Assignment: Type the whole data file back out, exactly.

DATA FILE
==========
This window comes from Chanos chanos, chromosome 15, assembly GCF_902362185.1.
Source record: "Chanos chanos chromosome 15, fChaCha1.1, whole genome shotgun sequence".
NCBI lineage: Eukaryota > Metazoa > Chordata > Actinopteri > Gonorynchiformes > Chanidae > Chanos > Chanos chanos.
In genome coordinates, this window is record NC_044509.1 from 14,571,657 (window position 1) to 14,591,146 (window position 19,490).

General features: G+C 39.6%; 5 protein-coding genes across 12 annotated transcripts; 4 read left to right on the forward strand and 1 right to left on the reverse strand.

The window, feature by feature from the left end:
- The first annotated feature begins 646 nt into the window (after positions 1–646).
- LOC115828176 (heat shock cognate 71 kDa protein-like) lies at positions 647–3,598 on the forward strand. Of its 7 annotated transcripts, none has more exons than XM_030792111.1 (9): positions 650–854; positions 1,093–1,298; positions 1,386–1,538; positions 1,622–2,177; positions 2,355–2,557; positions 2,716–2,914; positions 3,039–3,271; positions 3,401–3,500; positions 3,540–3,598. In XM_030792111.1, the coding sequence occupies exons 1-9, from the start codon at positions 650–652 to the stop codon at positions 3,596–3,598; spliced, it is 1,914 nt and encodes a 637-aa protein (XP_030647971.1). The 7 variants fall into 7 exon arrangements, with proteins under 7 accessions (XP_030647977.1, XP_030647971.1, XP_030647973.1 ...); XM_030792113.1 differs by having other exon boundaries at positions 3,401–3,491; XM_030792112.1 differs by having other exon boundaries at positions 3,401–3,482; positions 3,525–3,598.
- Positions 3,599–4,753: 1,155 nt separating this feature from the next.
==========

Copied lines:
This window comes from Chanos chanos, chromosome 15, assembly GCF_902362185.1.
Source record: "Chanos chanos chromosome 15, fChaCha1.1, whole genome shotgun sequence".
NCBI lineage: Eukaryota > Metazoa > Chordata > Actinopteri > Gonorynchiformes > Chanidae > Chanos > Chanos chanos.
In genome coordinates, this window is record NC_044509.1 from 14,571,657 (window position 1) to 14,591,146 (window position 19,490).

General features: G+C 39.6%; 5 protein-coding genes across 12 annotated transcripts; 4 read left to right on the forward strand and 1 right to left on the reverse strand.

The window, feature by feature from the left end:
- The first annotated feature begins 646 nt into the window (after positions 1–646).
- LOC115828176 (heat shock cognate 71 kDa protein-like) lies at positions 647–3,598 on the forward strand. Of its 7 annotated transcripts, none has more exons than XM_030792111.1 (9): positions 650–854; positions 1,093–1,298; positions 1,386–1,538; positions 1,622–2,177; positions 2,355–2,557; positions 2,716–2,914; positions 3,039–3,271; positions 3,401–3,500; positions 3,540–3,598. In XM_030792111.1, the coding sequence occupies exons 1-9, from the start codon at positions 650–652 to the stop codon at positions 3,596–3,598; spliced, it is 1,914 nt and encodes a 637-aa protein (XP_030647971.1). The 7 variants fall into 7 exon arrangements, with proteins under 7 accessions (XP_030647977.1, XP_030647971.1, XP_030647973.1 ...); XM_030792113.1 differs by having other exon boundaries at positions 3,401–3,491; XM_030792112.1 differs by having other exon boundaries at positions 3,401–3,482; positions 3,525–3,598.
- Positions 3,599–4,753: 1,155 nt separating this feature from the next.